A Little History Of Roses

Published: 02nd March 2009
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There cannot be many gardens, which do not have at least one rose amongst its list of plants, for few gardens would be complete without the beauty and fragrance of these splendid flowers. Blooming from spring until autumn, they have never lost their appeal and charm; they are as popular today as they have been throughout the centuries. All over the world, gardens devoted to roses have become places of pilgrimage. There are so many different kinds of roses to choose from, to suit tastes, gardens of any size, climate or aspect.

Most of us who grow roses are scarcely aware of the heritage, of which we are beneficiaries, because it has been through selective breeding throughout the centuries, which has given us the overwhelming choice of variety, colour, form, scent and growing habit. Two geographical groupings which, at first, developed separately, have had-both in their separation and in their ultimate combination-the greatest impact on rose history: The European/Mediterranean group of species and their hybrids, and the Oriental group of species and their hybrids.

The European roses are primarily the following: Gallicas, Albas, Damasks, Damask Perpetuals, Centifolias, and Mosses. The mainstream Oriental groups are Chinas and Teas. The European sorts-with one important exception-have only one season of bloom per year, while the Orientals repeat bloom more or less continuously. During the 1830s work continued in earnest on the breeding between the Oriental roses and the Europeans. It was the Englishman Bennett, a cattle farmer converted to rose breeding, who applied the laws of heredity of his previous occupation to the breeding of roses. Due to the laws of genetics, the first progeny of crosses between once-bloomers and repeatbloomers the next generation bloomed only once. As they were crossed with each other, however, and then back to the Chinas and Teas, repeat-blooming hybrids began to appear. These were crossed with Damask Perpetuals. More crosses with the new material were made as work continued in all groups of roses.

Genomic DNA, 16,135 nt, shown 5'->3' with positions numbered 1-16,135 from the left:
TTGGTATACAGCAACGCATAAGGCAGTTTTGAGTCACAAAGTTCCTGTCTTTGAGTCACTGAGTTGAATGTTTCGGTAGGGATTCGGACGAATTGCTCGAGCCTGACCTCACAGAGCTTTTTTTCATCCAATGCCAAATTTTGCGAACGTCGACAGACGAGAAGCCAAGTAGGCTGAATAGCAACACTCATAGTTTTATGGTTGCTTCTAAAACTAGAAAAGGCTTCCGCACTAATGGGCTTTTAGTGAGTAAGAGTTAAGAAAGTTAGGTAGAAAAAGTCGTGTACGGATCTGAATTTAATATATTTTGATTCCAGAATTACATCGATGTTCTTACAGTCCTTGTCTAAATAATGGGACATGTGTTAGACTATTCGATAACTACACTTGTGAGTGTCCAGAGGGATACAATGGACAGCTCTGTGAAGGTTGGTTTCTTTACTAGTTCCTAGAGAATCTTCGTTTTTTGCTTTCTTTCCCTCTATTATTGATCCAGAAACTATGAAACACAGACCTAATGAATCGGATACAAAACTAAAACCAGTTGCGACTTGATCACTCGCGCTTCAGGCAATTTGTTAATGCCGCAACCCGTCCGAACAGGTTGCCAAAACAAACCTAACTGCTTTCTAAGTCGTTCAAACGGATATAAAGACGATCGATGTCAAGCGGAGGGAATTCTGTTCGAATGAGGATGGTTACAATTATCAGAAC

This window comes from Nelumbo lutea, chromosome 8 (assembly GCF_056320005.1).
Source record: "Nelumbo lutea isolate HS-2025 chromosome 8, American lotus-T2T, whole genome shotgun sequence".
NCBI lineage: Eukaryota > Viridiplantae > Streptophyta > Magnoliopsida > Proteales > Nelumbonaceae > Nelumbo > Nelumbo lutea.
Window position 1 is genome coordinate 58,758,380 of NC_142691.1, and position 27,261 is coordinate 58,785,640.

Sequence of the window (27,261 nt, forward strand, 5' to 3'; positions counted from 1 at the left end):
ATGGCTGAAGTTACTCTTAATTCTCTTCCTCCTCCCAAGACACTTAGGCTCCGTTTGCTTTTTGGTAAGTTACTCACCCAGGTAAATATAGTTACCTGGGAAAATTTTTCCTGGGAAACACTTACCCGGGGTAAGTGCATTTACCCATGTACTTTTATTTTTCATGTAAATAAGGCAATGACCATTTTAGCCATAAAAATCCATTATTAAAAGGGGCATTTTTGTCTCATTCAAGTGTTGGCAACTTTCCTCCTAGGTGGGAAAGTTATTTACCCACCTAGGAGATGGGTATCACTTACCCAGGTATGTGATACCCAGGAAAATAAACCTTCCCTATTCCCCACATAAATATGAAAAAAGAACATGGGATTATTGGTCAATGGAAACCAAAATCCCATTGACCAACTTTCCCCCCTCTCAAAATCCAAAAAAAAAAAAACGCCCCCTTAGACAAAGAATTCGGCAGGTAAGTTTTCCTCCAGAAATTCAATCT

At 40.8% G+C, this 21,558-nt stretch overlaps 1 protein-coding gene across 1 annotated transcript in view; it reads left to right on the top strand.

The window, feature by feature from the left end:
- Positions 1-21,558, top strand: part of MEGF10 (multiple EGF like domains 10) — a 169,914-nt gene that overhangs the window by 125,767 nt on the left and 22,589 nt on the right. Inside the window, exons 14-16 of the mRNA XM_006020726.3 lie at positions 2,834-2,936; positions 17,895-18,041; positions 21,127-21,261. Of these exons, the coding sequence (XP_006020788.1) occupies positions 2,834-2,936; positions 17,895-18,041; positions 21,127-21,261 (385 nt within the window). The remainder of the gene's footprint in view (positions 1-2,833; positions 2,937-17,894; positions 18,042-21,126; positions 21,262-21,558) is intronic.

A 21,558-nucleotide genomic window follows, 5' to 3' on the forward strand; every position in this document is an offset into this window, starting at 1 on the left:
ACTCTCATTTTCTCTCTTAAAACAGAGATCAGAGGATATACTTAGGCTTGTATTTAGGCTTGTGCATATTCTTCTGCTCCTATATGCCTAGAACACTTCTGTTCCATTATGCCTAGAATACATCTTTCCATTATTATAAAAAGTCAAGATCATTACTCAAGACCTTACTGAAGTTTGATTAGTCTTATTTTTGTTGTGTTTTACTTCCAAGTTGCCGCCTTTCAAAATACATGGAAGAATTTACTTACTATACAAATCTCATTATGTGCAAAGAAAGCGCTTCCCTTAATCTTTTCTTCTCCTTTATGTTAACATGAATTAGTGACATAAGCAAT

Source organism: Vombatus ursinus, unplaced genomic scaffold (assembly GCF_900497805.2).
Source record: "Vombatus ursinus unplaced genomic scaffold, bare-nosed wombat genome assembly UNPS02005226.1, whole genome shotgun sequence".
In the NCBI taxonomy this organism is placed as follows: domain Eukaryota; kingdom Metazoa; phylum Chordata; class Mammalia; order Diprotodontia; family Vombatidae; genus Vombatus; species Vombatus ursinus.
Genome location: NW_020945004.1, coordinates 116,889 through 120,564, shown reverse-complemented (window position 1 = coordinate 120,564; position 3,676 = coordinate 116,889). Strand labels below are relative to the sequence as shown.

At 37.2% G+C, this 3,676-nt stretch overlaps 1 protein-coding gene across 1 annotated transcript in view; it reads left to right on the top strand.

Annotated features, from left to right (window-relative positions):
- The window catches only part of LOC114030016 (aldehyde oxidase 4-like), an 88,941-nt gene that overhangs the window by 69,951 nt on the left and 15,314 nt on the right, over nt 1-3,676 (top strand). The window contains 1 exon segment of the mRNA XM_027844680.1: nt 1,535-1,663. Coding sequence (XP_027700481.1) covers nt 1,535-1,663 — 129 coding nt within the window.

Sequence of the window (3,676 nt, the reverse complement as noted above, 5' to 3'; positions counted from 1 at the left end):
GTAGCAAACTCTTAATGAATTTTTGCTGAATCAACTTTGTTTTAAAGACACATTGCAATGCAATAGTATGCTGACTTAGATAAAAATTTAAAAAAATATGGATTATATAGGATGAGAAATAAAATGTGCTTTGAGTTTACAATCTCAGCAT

Never before the 1830's had such a diversity of disparate roses been available--and never since. Almost every available species, no matter how obscure, had varieties and sub-varieties of varying colour or form due to breeding of sports. A new group of roses appeared in the 1970s originated from crosses made between certain Old Roses and Modern Hybrid Teas and Floribundas. Combining the charm and wonderful fragrance of an Old Rose, with the colour range and summer-long flowering of a Modern Rose they drew together the outstanding voluptuous beauty of the Old but stretched out the flowering season, providing the modern gardener with the very best of both worlds. These are the English Roses, with strong fragrant blooms; even more fragrant than many of the Old Roses, with colours ranging from white, cream to shades of pink, yellow, apricot to peach, lilac to crimson, purple and many shades of mauve.

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